4. 4. CITIZEN’S WATCH FOR ORAL HEALTH AND ABCD Citizen’s Watch for Oral Health, 6 is an outgrowth of the Watch Your Mouth campaignwhich was initiated in Washington State after the release of the Surgeon General’s report. TheCitizens’ Watch campaign raises awareness of oral health issues affecting all age groups, and isfounded on the belief that in order to benefit large numbers of people with long-term sustainablesolutions, it is necessary to shape public policies that will change or create systems to improveoral health. Led by the Washington Dental Service (WDS) Foundation, Citizen’s Watch includes paidand earned media, a policy agenda, and a broad-based coalition to help create a constituency fororal health to build a supportive climate for policy proposals. The coalition’s partners includethe Association of Washington Business, Washington Roundtable, Washington State LaborCouncil, Washington State PTA, Office of Superintendent of Public Instruction, Head Stateprograms and the Washington State Head Start Association, School Nurse Association ofWashington, Washington Academy of Family Physicians, Washington State HospitalAssociation, and the Community Health Network of Washington, among many others. Since 2001, Citizen’s Watch has increased the profile of oral health as an importanthealth issue and shifted the public dialogue from recognizing a problem to identifying solutions.The campaign and associated advocacy efforts have achieved a number of policy successes.Those directly impacting children’s oral health are 1) expanded reimbursement to primary caremedical providers for delivering dental disease prevention services to young Medicaid-eligiblechildren, 2) the defeat of anti-fluoridation legislation, and 3) the expansion of the Access to Babyand Child Dentistry (ABCD) [2] program, which increases access to dental care for youngchildren in Washington state by providing dental services—both preventive and restorative—toMedicaid-enrolled children up through age five. The ABCD program is a collaborative success story, with the engagement of local dentalsocieties, public health agencies, Washington State Medicaid, University of Washington Schoolof Dentistry, WDS Foundation, and others. Since the inception of ABCD, Medicaid utilizationrates have increased substantially: children under age six receiving dental services increasedfrom 21.1 percent in 1997 to 36.8 percent in 2007. Thirty counties have implemented ABCDprograms across the state. Evaluation has shown that the ABCD program is a cost-effectivemodel for improving the oral health of young Medicaid-enrolled children.HEALTHY KIDS DENTAL PROGRAM The Delta Dental Plans Association (DDPA), Delta Dental member companies and theiremployees are involved in numerous programs to enrich and improve the communities theyserve. These programs provide oral health care to children, support community waterfluoridation, educate families, and prevent child abuse and neglect. One of many notable DeltaDental partnerships, Michigan’s Medicaid Healthy Kids Dental Program (HKD), a collaborationbetween the Michigan Department of Community Health, Michigan Dental Association, andDelta Dental of Michigan was been cited by Michigan Governor Jennifer Granholm as “one ofthe nation’s most effective public-private partnerships in delivering care to some of the state’smost vulnerable residents.” Eighty-seven percent of Michigan dentists participate in HKD,which serves Medicaid-eligible children under the age of 21. 4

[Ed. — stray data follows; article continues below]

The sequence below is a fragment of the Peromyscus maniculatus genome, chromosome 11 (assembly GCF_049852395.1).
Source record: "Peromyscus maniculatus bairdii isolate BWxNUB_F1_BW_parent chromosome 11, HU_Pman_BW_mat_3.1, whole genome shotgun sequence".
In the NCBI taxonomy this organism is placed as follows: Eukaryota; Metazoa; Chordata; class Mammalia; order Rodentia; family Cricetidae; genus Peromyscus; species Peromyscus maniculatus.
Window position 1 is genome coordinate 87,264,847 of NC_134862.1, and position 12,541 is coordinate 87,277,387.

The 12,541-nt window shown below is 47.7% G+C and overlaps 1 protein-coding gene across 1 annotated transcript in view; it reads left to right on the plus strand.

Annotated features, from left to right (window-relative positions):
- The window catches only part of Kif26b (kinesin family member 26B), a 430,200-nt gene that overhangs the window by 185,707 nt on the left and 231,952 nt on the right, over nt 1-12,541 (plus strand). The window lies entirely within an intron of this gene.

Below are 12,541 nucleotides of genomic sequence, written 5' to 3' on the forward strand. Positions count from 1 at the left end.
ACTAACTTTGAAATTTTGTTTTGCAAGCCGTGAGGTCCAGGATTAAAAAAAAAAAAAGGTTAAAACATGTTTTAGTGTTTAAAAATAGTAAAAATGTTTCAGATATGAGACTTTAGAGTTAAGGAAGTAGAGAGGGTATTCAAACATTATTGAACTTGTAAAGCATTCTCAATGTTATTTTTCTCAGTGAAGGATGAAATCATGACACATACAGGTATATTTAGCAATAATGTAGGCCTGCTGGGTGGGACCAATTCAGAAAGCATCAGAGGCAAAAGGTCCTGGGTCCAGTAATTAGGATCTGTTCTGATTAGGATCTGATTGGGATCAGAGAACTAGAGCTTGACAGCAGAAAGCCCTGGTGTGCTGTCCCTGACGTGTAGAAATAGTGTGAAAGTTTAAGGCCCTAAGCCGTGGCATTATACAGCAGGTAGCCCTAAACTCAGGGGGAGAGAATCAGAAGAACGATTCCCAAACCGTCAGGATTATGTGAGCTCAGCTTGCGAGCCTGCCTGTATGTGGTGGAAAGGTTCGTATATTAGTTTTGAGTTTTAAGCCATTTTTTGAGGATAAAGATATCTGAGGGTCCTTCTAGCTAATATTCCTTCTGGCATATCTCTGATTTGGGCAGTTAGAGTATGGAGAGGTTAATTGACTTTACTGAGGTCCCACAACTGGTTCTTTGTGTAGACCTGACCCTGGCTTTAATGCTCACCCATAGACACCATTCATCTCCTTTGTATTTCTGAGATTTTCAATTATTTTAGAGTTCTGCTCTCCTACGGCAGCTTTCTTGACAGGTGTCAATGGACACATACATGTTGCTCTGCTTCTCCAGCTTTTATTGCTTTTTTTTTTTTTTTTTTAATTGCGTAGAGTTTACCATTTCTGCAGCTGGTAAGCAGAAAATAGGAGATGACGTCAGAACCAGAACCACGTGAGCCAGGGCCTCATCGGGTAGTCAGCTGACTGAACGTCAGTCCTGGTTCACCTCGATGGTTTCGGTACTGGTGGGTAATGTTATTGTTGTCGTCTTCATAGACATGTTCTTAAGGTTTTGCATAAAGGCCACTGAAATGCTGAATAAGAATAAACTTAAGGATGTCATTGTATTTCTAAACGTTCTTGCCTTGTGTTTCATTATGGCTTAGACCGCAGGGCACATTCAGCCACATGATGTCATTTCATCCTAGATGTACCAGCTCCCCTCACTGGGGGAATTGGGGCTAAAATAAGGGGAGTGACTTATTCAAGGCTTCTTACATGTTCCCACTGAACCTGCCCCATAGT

5. 5. ORAL HEALTH KANSAS With a mission to increase oral health through advocacy, public awareness, andeducation, Oral Health Kansas, Inc. (OHK) 7 represents a broad base of over 200 members withfrom around the state. Launched in 2003 by a group of interested stakeholders, OHK isdedicated to influencing policy changes that will improve the oral health status of all Kansans.The organization’s key efforts target policymakers at the local, state, and federal levels—and theconstituents who influence them. OHK’s programs include the “Dental Champions” leadership training program,developing state level leaders to advance a progressive oral health vision; a program to expandthe utilization of the new Extended Care Permit for dental hygienists; the Kansas CoordinatedSchool Oral Health guidelines; and proactive strategies to engage the media on oral healthissues. A grant to OHK from the Kansas Council on Developmental Disabilities enables theorganization to arrange training of dental professionals in treating populations withdevelopmental disabilities, and assist consumers in utilizing the Medicaid dental servicesavailable to them. OHK’s public policy agenda includes expansion of adult Medicaid dentalbenefits, increased Medicaid dental reimbursement rates, strategies to expand the Medicaiddental provider network as well as many other prevention and early intervention initiatives. “These programs are not only developed through a collaborative process, they also fostercollaboration in the field,” says Teresa Schwab, LMSW, Executive Director of Oral HealthKansas.FIRST SMILES California’s “First Smiles” education and training project funded by First 5 California,was co-implemented by the California Dental Association Foundation (CDAF) and the DentalHealth Foundation (DHF) in 2004-2008. The long-term goal of this workforce initiativeinvestment was to create greater access statewide to preventive oral health services for childrenaged 0-5, including children with disabilities and other special needs, by training more dental andprimary care professionals and staff from community agencies that typically serve families withhighest risk for oral disease. Multiple partnerships informed a scientific advisory council, including oral health expertsfrom public health, private practice and academia, represented by dentists, physicians (includingpediatricians), dental hygienists, and dental assistants. Partnerships also defined an oversightcommittee of the California First 5 County Commissions, California Diversity Council, First 5California Special Needs Project and the scientific advisory council, and major involvement bythe Alameda County Department of Public Health, Anderson Center for Dental Care, BarbaraAved and Associates, California Women, Infant and Children (WIC) Association, CaliforniaHead Start Association, California Dental Hygienists’ Association, Contra Costa Department ofPublic Health, Dental Assisting Association, Healthy Smiles for Children of Orange County,local dental societies, Molina Health Care, University of California at San Francisco School ofDentistry, University of the Pacific School of Dentistry, and University of Southern CaliforniaSchool of Dentistry. As of February 2008, a total of 15,230 (90 percent of the overall goal) of Californiadental and medical providers attended a First Smiles training, and 883 staff members fromcommunity service organizations received training in children’s oral health. In assessing change,dental and medical providers indicated the highest self-perceived increase in skill level in their 5